Nevada's professor Nickles named AAAS Fellow

1/12/2011 | By: Claudene Wharton  |

University of Nevada, Reno Philosophy Professor Tom Nickles has been awarded the distinction of AAAS Fellow by his peers in the American Association for the Advancement of Science.

The Association is the world's largest scientific society and publisher of Science, which has the largest paid circulation of any peer-reviewed general science journal in the world. The Association includes 262 affiliated societies and academies of science, serving 10 million individuals.

Nevada's Nickles was awarded the distinction of Fellow by his peers in the Association for his "distinguished contributions to history and philosophy of science, especially the understanding of scientific discovery and the wider understanding of the work of Thomas Kuhn." Nickles edited Thomas Kuhn, published by Cambridge University Press in 2003, a collection of essays on the physics-trained American who wrote extensively on the history of science and developed several important notions in the sociology and philosophy of science.

Nickles has taught at Nevada for 34 years, garnering several high honors. Most recently, he was named Nevada Professor of the Year by the Carnegie Foundation for the Advancement of Teaching in 2009. Five years ago, he received the Nevada System of Higher Education's Regents Teaching Award.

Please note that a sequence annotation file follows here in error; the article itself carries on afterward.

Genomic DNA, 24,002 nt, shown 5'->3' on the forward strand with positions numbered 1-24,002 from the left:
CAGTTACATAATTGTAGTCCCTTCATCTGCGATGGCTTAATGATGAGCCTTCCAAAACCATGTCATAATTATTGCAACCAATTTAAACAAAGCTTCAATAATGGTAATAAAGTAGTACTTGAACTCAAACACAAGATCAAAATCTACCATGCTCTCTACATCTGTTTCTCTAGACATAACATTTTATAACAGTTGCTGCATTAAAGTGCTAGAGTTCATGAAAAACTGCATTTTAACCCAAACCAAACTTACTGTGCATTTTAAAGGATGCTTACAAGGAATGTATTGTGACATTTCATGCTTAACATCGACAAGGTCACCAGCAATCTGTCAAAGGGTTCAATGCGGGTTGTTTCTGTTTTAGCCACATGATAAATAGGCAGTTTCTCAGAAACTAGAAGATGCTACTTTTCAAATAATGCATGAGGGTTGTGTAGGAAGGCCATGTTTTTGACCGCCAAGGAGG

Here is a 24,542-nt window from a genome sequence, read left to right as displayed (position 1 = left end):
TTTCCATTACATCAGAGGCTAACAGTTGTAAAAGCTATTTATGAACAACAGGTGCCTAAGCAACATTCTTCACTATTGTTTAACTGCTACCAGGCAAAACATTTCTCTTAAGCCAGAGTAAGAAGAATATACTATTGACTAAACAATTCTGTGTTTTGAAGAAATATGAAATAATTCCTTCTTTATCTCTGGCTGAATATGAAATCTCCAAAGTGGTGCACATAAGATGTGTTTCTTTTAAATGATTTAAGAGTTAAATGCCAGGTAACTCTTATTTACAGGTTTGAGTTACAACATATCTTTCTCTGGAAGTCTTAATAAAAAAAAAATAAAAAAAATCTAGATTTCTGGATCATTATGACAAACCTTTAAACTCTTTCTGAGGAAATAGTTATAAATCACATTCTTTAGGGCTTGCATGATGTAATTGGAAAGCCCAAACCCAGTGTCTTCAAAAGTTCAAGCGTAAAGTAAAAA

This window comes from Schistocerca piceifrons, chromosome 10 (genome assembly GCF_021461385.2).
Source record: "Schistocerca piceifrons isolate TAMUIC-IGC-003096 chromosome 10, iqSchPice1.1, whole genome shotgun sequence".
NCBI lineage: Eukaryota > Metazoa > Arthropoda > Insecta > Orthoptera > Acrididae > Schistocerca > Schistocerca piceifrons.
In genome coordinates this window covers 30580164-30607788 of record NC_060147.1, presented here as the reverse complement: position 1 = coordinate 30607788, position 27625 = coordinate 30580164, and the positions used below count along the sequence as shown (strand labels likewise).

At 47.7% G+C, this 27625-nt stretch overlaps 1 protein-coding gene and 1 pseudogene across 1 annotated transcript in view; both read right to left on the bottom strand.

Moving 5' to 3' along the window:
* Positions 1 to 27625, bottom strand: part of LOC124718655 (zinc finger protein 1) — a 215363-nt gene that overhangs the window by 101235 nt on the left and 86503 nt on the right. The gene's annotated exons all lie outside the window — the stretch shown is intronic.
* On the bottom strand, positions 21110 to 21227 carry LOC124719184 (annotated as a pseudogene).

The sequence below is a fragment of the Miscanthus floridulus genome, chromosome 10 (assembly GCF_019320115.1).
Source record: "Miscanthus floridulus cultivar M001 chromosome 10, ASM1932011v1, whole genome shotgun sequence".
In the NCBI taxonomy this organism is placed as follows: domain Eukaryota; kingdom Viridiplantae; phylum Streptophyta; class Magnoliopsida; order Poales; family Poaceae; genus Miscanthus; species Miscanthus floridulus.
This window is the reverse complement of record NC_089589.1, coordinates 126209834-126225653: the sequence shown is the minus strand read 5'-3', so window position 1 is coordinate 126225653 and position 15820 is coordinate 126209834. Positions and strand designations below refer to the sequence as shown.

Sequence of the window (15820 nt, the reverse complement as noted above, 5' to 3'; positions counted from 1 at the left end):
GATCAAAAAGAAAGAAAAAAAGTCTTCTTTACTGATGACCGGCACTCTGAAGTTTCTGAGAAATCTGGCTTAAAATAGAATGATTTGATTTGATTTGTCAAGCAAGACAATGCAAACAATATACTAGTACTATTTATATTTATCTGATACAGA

Heather Hardy, dean of Nevada's College of Liberal Arts, says, "Professor Nickles epitomizes the truly interdisciplinary scholar, whose broad and deep perspective on science and the humanities enriches his students' education. This recognition of Professor Nickles by his peers is most deserved, and Nevada is indeed privileged to count such a distinguished scholar among its faculty."

Nickles, along with this year's other new AAAS Fellows, will be presented with an official certificate and gold and blue rosette pin at the AAAS Fellows Forum 8 to 10 a.m., Feb. 19, during the 2011 AAAS Annual Meeting in Washington, D.C.

The nonprofit AAAS (, founded in 1848, is open to all and fulfills its mission to "advance science and serve society" through initiatives in science policy, international programs, science education and more. For the latest research news, log onto EurekAlert!, the premier science-news Web site, a service of AAAS.


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